Supreme Court nominee Neil Gorsuch picks and chooses past precedents

WASHINGTON — Supreme Court nominee Neil Gorsuch says judges should focus "backward, not forward" when deciding cases by looking, among other things, to past court precedents. But through more than 20 hours of testimony before Congress, he only grudgingly endorsed the oldest and most popular of those precedents, refusing to offer his opinions on those decided in recent decades and by narrow majorities.

His refusal to take sides on cases decided by the Supreme Court involving abortion, gun control, campaign finance and gay rights added to the concerns of Democrats already inclined to oppose him for other reasons: Republicans' refusal to consider President Obama's nominee, Merrick Garland, last year; President Trump's avowed use of a litmus test to ensure Gorsuch would be a staunch conservative; and a year-long, multimillion-dollar campaign financed by unknown donors.

Sen. Dianne Feinstein of California, the top Democrat on the Senate Judiciary Committee, gave voice to those concerns Monday to illustrate why Democrats are "in just a terrible position" with confirmation votes scheduled for next week. She recalled how difficult it was to get Gorsuch even to address the unanimous Brown v. Board of Education decision of 1954 striking down public school segregation.

Under questioning from Sen. Richard Blumenthal, D-Conn., Gorsuch said the ruling vindicated the correct original meaning of the 14th Amendment. He called it "one of the shining moments in constitutional history in the United States Supreme Court."

But getting Gorsuch to comment favorably on other high court precedents proved difficult, much to Democrats' dismay. He eventually said positive things about two decisions from the 1960s — Griswold v. Connecticut, which struck down state bans on contraceptives by a 7-2 vote, and Loving v. Virginia, a unanimous ruling that invalidated state laws against interracial marriage.

That's about as far as the 49-year-old federal appeals court judge from Colorado was willing to go. On more recent, controversial cases — notably Roe v. Wade, which legalized abortion in 1973 and was upheld in a related case two decades later — he steadfastly refused to state his views.

"The reliance interest considerations are important there, and all the other factors that go into analyzing precedent have to be considered," Gorsuch said. Pressed by Feinstein on whether Roe has become a "super-precedent," he said only, "It has been reaffirmed many times, I can say that."

On some of the court's most closely decided cases of the past decade, Gorsuch dodged repeated questions:

  • On Heller v. District of Columbia, the 5-4 decision in 2008 that protected the right to own firearms for self-defense, he said "the dissent and the majority opinion were both very fine opinions, very thoughtful."
  • On Citizens United v. Federal Election Commission, the 5-4 ruling in 2010 that struck down limits on election campaign spending by corporations, he said Congress still can intercede. "There's ample room in the area of campaign finance for further legislation," he said.
  • On Obergefell v. Hodges, the 5-4 decision in 2015 that legalized same-sex marriage, he blocked all efforts to solicit his views. "There is ongoing litigation about its impact and its application right now," Gorsuch said.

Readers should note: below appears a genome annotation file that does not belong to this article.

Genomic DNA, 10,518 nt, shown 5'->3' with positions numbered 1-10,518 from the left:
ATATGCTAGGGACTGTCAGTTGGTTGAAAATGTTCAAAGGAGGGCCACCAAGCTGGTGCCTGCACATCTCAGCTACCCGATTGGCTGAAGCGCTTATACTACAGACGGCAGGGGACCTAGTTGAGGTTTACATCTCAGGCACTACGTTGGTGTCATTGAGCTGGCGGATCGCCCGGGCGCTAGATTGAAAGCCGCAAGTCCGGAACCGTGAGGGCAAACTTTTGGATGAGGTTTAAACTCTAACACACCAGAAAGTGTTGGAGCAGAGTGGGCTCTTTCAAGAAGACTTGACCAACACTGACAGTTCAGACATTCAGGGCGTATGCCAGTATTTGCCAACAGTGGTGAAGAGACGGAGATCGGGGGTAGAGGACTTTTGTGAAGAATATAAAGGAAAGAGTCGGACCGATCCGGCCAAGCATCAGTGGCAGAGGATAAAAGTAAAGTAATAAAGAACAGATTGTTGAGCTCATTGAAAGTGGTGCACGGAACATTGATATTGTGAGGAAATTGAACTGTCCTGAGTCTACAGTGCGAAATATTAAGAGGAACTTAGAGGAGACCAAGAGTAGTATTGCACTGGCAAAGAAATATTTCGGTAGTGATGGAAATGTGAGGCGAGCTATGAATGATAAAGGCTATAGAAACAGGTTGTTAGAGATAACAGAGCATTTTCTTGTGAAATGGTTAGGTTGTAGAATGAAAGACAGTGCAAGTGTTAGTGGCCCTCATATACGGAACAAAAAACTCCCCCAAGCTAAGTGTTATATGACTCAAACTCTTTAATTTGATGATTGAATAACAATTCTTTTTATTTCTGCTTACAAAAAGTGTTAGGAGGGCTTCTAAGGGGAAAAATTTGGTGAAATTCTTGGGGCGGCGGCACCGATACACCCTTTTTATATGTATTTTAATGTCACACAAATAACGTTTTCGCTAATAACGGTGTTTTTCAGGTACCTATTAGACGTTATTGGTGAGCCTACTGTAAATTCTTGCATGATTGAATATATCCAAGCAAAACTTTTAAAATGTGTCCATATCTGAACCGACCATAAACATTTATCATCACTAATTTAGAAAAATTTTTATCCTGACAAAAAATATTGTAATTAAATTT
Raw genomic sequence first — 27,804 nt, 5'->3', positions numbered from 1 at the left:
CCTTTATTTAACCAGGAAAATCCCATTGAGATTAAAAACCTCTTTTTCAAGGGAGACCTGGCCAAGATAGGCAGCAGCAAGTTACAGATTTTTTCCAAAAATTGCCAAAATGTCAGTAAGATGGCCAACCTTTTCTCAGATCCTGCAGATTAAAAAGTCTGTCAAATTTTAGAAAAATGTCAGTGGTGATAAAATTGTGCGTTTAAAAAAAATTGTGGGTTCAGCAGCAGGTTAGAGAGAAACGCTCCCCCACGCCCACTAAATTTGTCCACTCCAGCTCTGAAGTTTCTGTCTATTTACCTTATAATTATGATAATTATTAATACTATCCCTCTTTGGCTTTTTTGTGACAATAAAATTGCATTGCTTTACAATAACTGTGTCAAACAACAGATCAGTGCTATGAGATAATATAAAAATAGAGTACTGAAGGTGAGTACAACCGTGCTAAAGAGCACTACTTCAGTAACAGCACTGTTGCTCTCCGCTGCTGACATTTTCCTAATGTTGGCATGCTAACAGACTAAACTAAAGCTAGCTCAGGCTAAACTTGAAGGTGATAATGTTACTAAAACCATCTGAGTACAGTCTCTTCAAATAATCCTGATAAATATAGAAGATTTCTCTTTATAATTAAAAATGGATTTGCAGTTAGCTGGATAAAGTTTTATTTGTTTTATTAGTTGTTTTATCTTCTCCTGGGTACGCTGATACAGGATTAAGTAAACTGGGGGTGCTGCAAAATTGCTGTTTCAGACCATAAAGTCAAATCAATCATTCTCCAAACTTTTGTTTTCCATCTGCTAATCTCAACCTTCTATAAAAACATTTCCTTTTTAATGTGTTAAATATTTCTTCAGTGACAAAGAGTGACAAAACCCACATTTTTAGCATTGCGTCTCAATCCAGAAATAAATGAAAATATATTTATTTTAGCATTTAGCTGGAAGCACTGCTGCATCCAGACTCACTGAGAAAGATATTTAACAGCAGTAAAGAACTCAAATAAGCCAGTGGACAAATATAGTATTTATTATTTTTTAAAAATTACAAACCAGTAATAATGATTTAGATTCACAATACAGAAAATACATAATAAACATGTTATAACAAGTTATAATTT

"For a judge to start tipping his or her hand about whether they like or dislike this or that precedent would send the wrong signal," he said. "It would send a signal to the American people that the judge's personal views have something to do with the judge's job."

Democrats on the committees complained that the last two justices nominated by a Republican president, Chief Justice John Roberts and Justice Samuel Alito, had been more specific. But more recently, Obama nominees Sonia Sotomayor and Elena Kagan were equally evasive.

In 2009, Sotomayor told the panel that Roe v. Wade was settled law. On guns, she merely expressed support for the Second Amendment.

In 2010, Kagan used the same phrase to characterize Roe but added, "The application of Roe to future cases, and even its continued validity, are issues likely to come before the court in the future."

Yale Law School professor Akhil Reed Amar, a constitutional expert, said Supreme Court nominees of both parties have been more evasive than required when addressing past precedents.

"The ground rules for the Gorsuch hearings — what can be asked and what should be answered — are not exactly intellectually defensible on either side," he said. "This has been the sad truth about past hearings as well, for nominees of both parties and senators of both parties."

While Gorsuch would have preferred to remain a blank slate on all precedents, he did say which ones merit more or less deference. His definition was drawn in part from an 800-page tome he co-authored, "The Law of Judicial Precedent," which he said "makes a great doorstop."

It depends, Gorsuch said, on "the age of the precedent, how often it's been reaffirmed, the reliance interests surrounding it, whether it was correctly decided, whether it was constitutional versus statutory, and a number of other things."

So in a case such as Griswold, he said, more than 50 years of couples relying on the legal use of contraceptives makes it a "strong" precedent. States are not likely to try to pass new laws reversing that ruling, he said, and the Supreme Court would not take such efforts seriously.

"I don't know how clear I could be to you, senator," he added.

"You could be much more clear about your personal beliefs," Blumenthal responded.

"Right, and my personal views have nothing to do with my job as a judge," Gorsuch shot back.

 

© 2017 USA TODAY


JOIN THE CONVERSATION

To find out more about Facebook commenting please read the
Conversation Guidelines and FAQs

Leave a Comment